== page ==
A Marine officer recounted how Afghan soldiers were shocked to learn about taxes in the U.S., according to an excerpt from “The Afghanistan Papers.”
Maj. Thomas Clinton Jr. recounted how a group of Afghan soldiers were in favor several publicly-funded services such as roads, schools, clean water and other basics. When the soldiers were made aware of how those goods were paid for, they likened it to stealing.
“The Afghans think Americans have money coming out of their butts,” Clinton Jr. recounted. “I talked about taxation and all this stuff … They asked what taxes were. I started explaining that it was much like your warlords who used to tax people. ‘Oh no, that’s just stealing.’ Then I had to explain the whole tax thing. The officers were enthralled because they didn’t have any concept of taxes.”
Clinton went on to explain how some of the Afghan soldiers lacked an understanding about how a central government works, with a lieutenant reiterating the claim, according to the excerpt.
“They have a very long history of being loyal to their family and their tribe, so the guy sitting out in Chagcharan couldn’t really care less who President Hamid Karzai is and the fact that he’s in charge of Kabul,” Lt. Col Todd Guggisberg, who was stationed at NATO headquarters in Kabul, said. (RELATED: Milley Says Afghanistan Withdrawal Could Lead To Civil War, ‘Reconstruction’ Of Al-Qaida)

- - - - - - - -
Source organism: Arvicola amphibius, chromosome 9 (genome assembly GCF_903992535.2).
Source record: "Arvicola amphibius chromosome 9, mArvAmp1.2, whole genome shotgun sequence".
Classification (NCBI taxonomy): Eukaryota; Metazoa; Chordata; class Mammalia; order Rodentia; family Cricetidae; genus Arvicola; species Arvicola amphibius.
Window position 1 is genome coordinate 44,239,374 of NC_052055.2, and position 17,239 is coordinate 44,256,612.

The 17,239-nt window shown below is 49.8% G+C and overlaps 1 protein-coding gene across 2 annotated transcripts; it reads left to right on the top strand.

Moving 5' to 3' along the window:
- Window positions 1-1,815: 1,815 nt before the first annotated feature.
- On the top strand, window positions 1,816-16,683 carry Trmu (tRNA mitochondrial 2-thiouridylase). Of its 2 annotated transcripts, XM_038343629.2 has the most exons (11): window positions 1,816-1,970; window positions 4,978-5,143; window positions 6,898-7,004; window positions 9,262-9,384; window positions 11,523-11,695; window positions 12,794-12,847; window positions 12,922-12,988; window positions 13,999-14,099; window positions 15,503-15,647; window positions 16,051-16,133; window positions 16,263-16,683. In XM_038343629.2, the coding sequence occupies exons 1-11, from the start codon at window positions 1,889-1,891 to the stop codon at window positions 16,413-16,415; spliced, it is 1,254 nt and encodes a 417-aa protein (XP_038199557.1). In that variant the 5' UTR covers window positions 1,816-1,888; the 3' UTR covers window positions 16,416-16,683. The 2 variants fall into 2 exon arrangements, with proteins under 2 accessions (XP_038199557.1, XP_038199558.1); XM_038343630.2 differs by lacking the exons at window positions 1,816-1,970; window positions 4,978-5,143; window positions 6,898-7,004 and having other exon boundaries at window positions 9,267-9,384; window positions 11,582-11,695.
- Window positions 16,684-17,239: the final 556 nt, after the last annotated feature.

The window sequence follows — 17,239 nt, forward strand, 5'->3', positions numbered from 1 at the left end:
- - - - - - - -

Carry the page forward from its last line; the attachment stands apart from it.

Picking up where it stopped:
“The Afghanistan Papers” is a book by Washington Post reporter Craig Whitlock that details the United States’ nearly two-decade involvement in Afghanistan.
Afghanistan has steadily introduced a series of taxes since 2003, with the government launching measures such as an income tax to build a tax system, according to the Organization for Economic Co-Operation and Development (OECD).
OECD noted a public campaign to inform Afghans about the importance of taxes was needed to encourage people to register to pay. By 2009, the nation had adopted a more comprehensive income tax law that fell more closely in line with international taxation practices, OECD reported.